a branch of medicine

A friend of mine proposed, last night while eating pulled pork for dinner, that pork may be responsible for bad dreams. Or perhaps it was this particular pig; he had the whole pig in his freezer and had been eating a lot of it lately. Perhaps it was the way it was raised, he thought—but then it was not so badly raised. A little cooped up maybe.

Well, I had bad dreams. Woke up with my head in a rush and my belly in a knot, went down stairs to bake bread and drink coffee and write, a little before four this morning. I don’t blame the pig particularly, though I allow the possibility, but rather the plentiful eating of rich food at a late hour followed by indolence and then sleep. The effect was, after all, entirely predictable.

I am in fact entirely ruled by my stomach. I was a lost man, and deeply suffered, before I was found, and well fed, and eventually married. It was, to be certain, a little embarrassing. To see all that anguish evaporate. My whole portfolio if you will—my case study, my personal history—in the face of a few decent regular meals a day. Really. I’d thought I was doomed.

So saved, and capable again of reasoned action, and of subtle study, I have dedicated a considerable amount of my time to fine tuning my digestion. Yes! like an old man in a novel, I know. I never eat this before noon, and never that after eight—the other not at all, not since whenever. It is an absorbing study. It is, or ought to be, I believe, a branch of medicine.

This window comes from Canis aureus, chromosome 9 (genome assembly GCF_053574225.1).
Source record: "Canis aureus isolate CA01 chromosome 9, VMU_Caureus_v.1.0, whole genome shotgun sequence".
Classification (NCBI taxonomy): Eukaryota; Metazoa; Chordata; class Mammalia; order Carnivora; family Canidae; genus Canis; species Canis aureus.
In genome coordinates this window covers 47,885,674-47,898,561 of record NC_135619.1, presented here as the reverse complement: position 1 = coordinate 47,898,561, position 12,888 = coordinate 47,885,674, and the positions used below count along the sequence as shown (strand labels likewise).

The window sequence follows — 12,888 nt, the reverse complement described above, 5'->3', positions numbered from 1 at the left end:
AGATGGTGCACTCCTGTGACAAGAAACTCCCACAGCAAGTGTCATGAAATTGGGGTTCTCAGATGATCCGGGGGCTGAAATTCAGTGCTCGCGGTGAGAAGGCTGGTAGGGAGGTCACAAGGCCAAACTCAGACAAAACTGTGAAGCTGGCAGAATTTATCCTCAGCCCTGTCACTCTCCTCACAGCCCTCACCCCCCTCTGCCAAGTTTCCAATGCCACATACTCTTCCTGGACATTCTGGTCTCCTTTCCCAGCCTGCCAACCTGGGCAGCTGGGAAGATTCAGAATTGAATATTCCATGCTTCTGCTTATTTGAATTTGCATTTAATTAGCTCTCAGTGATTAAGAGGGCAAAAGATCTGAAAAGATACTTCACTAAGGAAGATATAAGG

3 Comments on “a branch of medicine”

  1. d alexander p says:

    Sir,
    Writing from the land of pork and wine and bad dreams myself, i have undertaken a study of intemperance and noted that there is indeed a correlation between a daily ration of cured belly, prosciuto crudo, loin chop with rosemary, a bottle or two of bardolino and the production of dreams referencing casual anxieties of the day. But what I had not expected was that bacala vicentina con pollenta (the famous salt cod of the region- which really is unnecessary given the advent of refrigeration and the dish’s otherwise unappealing characteristics) resulted in far more dire dreams of giant owls and certain women we both know, overburdened horses, and feral children unable to cloth themselves. I will not insist upon the establishment of any branch of medicine based upon this experience, but I will venture that fish produce worse dreams because they lack manners and any sense of sexual intrigue. Neither of which
    either of us
    could ever be
    accused of.

  2. RBCHH says:

    I heart you DFP.

  3. Ed says:

    Wow. Post and comment are wholly satisfying.


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